It’s all melodramatic and sometimes groan-worthy stuff, but both the book and the film are like reference manuals for the period, from the clothes to the dialog, the workplace settings and the make-you-cringe office interplay, all wrapped up in the restrictive 1958/59 social dynamics. The novel’s still a terrific read, overdue for a re-read and it’s going onto my to-be-read stack right as soon as I get a chance over the next week or so. The movie’s a genuine guilty pleasure, and for someone writing in a 1959 setting, almost demands note-taking while watching.

Chicago: 1959

The Girls In 3-B

If you’re the blog-reading sort who takes notes, then you’d have caught more than once that my “The Stiletto Gumshoe” work-in-progress is set in Chicago’s ethnic blue-collar bungalow belt in 1959. Why that particular year? It intrigues me because it’s right on the cusp of major social changes that are about to explode in the early 1960’s…but not quite there yet. There’s enough of the old to easily link with the look and feel of so many familiar noir tropes, but so many other things intrude into that comfortable but shadowy black & white movie world and hard-boiled novel milieu to continually hint at the disruptions soon to occur.

Like any writer, I accumulated scads of references from sites, blogs, magazines and books, loaded up on photos, catalogs and ads, all of which I scroll through periodically to keep my head firmly in the right mindset when approaching the keyboard. It’s too easy to picture episodes of I Love Lucy or Father Knows Best and simplify everything into Elvis, poodle skirts and sock hops if imagining the 1950’s, when in fact 1959 probably looked and felt much more like the pre-British Invasion Camelot era.

Crine Reads - Write About The Past

Raymond Fleishchmann, author of How Quickly She Disappears, writes in his 1.24.20 Crimes Reads piece “What We Write About When We Write About The Past” (link below) that “…a successful novel set in the past should certainly include many textural details: that is, depictions of seemingly insignificant ways in which yesteryear differs from today”. But just the same, Fleishchmann points out, “…a successful novel set in the past will intentionally reject many of the stereotypes we have about the past, and as a result that novel’s distant time period might feel surprisingly modern. Certain readers may even mistake this quality for inaccuracy”. He reminds us that in many ways the past isn’t as long-ago as we might suppose and people do, think and feel many of the same things today as they did then. “The human condition defies time,” Fleishchmann says, and I consider that a memorable line.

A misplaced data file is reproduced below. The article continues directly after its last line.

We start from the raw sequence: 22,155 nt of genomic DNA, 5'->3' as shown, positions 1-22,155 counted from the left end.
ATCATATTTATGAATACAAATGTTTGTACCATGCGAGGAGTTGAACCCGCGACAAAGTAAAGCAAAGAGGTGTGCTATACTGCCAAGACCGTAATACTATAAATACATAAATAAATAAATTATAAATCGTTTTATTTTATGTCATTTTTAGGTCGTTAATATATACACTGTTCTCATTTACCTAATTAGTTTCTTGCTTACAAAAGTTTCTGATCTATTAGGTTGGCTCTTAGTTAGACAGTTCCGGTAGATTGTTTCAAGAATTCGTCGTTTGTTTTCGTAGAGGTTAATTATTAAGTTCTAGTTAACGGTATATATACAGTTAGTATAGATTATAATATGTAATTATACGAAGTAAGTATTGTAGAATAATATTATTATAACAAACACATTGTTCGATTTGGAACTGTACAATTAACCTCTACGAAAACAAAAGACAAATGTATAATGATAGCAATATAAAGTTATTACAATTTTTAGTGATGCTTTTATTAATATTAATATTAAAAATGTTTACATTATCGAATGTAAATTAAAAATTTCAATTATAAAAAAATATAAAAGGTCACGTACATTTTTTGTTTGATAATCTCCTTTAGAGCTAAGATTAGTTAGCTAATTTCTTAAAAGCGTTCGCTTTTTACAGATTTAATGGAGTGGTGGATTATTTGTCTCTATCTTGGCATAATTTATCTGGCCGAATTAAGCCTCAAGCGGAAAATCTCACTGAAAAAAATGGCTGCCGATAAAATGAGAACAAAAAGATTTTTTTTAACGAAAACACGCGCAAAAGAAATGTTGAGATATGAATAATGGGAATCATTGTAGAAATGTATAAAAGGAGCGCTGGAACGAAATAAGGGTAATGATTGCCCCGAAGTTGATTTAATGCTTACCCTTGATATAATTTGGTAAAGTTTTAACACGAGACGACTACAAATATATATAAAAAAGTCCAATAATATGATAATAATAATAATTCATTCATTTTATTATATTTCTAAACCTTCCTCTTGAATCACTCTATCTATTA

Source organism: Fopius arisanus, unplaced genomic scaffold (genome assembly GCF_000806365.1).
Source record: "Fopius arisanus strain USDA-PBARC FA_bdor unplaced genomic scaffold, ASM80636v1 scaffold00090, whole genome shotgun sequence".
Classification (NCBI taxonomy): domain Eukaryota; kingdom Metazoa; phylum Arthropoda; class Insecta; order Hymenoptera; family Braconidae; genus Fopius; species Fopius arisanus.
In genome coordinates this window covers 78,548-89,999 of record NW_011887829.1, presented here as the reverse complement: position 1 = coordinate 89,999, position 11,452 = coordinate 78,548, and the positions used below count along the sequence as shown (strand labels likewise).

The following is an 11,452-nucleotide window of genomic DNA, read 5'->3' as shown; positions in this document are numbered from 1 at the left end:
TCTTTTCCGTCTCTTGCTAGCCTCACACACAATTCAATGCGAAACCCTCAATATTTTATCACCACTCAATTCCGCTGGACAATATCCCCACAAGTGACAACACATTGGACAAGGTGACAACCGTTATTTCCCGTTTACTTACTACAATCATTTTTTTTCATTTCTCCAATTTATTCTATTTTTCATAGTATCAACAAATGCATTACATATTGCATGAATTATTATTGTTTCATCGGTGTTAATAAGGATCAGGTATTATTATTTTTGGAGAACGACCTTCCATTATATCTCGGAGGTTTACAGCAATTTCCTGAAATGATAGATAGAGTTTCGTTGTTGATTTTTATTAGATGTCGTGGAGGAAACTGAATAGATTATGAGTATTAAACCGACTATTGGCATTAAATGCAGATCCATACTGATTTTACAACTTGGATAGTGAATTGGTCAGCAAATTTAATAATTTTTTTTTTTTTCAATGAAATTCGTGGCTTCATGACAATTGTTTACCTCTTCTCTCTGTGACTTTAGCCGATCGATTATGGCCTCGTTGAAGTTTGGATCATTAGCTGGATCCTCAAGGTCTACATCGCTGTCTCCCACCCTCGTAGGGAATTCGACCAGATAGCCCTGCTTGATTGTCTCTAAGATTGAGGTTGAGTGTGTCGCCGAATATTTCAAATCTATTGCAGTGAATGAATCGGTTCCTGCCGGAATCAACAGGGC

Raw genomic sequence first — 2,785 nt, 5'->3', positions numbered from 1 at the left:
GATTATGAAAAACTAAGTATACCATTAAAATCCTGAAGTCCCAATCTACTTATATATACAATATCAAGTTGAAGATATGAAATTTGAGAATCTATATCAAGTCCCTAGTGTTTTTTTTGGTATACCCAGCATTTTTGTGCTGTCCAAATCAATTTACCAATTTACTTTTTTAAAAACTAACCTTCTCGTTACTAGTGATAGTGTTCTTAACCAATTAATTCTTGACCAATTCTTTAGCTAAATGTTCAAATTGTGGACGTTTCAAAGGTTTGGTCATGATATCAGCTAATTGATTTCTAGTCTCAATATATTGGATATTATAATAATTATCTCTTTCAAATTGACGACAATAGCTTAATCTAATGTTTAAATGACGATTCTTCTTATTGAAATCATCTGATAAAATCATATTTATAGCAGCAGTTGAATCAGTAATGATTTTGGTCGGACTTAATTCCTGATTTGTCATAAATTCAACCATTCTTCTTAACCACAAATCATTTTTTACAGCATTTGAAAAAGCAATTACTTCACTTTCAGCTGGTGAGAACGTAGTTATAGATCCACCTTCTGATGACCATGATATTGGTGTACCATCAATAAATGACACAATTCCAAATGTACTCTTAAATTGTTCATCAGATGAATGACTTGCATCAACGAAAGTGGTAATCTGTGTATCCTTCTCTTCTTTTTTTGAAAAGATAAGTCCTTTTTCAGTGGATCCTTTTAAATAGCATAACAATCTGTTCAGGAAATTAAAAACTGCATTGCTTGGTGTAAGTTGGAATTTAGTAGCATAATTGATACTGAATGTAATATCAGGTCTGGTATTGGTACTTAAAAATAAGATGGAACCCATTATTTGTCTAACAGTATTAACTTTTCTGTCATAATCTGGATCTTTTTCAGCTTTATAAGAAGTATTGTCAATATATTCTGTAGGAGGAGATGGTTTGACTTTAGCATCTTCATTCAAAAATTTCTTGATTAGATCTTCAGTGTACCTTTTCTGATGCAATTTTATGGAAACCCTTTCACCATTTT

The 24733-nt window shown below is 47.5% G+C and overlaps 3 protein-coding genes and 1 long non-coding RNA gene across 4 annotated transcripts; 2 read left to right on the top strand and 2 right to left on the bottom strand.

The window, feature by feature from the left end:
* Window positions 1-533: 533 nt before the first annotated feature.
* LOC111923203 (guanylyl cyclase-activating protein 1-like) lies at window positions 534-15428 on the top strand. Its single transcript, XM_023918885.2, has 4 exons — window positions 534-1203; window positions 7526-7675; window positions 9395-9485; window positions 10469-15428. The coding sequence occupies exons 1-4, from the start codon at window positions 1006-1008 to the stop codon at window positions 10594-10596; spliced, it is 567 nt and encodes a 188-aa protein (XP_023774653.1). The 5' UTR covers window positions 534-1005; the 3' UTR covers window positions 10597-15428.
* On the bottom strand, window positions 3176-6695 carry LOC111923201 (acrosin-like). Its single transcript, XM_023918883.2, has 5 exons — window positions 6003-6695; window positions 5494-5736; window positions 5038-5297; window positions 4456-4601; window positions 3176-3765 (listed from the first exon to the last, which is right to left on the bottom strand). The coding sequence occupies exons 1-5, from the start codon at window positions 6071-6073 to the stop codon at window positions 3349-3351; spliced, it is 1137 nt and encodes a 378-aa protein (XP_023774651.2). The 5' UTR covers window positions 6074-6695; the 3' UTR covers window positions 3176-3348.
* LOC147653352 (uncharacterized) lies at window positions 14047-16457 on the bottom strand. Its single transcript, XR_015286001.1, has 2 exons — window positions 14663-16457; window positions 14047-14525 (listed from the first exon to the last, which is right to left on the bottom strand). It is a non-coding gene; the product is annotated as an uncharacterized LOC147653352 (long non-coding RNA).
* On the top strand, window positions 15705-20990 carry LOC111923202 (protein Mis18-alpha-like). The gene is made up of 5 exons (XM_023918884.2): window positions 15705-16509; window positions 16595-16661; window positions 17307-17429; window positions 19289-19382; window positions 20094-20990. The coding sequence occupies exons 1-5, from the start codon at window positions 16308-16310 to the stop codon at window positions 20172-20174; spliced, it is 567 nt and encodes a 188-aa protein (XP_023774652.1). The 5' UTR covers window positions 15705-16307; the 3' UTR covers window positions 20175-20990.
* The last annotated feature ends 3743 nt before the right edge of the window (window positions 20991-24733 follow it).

After browsing photos and ads, there’s nothing better to rely on than books from that era. Note: Not books about that era. From that era.

I read Valerie Taylor’s 1959 The Girls In 3B a few years back and I suppose it even played a part in settling on 1959 for my own work, along with Rona Jaffe’s The Best Of Everything from the previous year (along with its 1959 film adaptation…more about that one later). Valerie Taylor’s (pen name of Velma Young) third novel tells the story of three rural small-town friends – Annice, Pat and Barby – who move to Chicago in search of independence, romance and adventure. Sharing a grungy Hyde Park third floor flat, one signs up for college classes, hoping to be a poet. One gets a clerical job at a publisher and one a stock clerk’s position in a large State Street department store. Though the novel ends with more or less happy (or happy enough) resolutions for each of the three young women, they’ll first endure sexual assaults, unplanned pregnancy/abandonment and the thoroughly ingrained economic, cultural and societal sexism of the time…including predatorial Beatnik boys’ unexpected misogyny. The novel may have been marketed as being racy, though it really isn’t. And it’s been embraced as one of the 1950’s/1960’s era lesbian pulp novels (Taylor’s other books certainly key titles from that era) though only one of the three women ultimately discovers some real happiness with another woman. Still, that’s notable nonetheless, Valerie Taylor recognized for bucking the prevailing vintage lesbian pulp novel trends demanding that gay and lesbian characters always come to bad ends…even if that was only going straight.

james meese the girls in 3-b preliminary

It’d be nice to have the original paperback. The cover’s preliminary art is shown here as well, a frequent post at many vintage pulp/paperback/illustration sites (I’ve seen it credited James Meese but am unsure about that). But I read The Girls In 3B – and just finished re-reading it – in The Feminist Press’ Femmes Fatales series handsome 2012 edition, complete with Lisa Walker’s detailed 20+ page afterword.